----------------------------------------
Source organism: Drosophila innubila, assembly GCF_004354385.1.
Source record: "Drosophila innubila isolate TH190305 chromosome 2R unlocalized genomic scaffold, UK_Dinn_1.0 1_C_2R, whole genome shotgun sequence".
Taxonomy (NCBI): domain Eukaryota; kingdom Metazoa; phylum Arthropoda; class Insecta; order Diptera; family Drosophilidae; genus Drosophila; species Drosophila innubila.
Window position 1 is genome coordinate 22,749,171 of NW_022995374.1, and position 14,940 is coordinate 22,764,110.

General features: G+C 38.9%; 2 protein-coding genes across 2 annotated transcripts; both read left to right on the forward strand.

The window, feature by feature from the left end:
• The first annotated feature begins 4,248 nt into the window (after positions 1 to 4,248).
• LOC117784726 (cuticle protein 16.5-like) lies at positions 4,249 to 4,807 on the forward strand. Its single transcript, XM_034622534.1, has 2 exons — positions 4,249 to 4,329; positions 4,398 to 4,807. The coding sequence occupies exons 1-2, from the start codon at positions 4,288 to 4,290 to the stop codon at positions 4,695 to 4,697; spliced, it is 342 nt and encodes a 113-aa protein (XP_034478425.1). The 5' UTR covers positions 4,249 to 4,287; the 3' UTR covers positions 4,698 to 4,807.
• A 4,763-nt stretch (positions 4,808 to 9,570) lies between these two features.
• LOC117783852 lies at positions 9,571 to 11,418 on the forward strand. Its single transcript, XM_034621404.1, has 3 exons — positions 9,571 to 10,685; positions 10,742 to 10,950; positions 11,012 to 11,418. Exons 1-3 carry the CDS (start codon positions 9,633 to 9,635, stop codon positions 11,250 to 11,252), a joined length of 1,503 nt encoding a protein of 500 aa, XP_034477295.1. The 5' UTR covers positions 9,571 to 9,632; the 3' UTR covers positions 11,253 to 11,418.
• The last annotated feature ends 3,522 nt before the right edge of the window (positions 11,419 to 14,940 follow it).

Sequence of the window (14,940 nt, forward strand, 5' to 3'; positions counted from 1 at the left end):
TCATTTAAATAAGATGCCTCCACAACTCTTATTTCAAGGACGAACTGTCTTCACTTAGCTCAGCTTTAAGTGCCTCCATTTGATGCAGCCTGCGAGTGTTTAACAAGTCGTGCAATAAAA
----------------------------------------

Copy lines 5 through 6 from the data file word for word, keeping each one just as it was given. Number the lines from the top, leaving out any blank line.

General features: G+C 38.9%; 2 protein-coding genes across 2 annotated transcripts; both read left to right on the forward strand.

The window, feature by feature from the left end: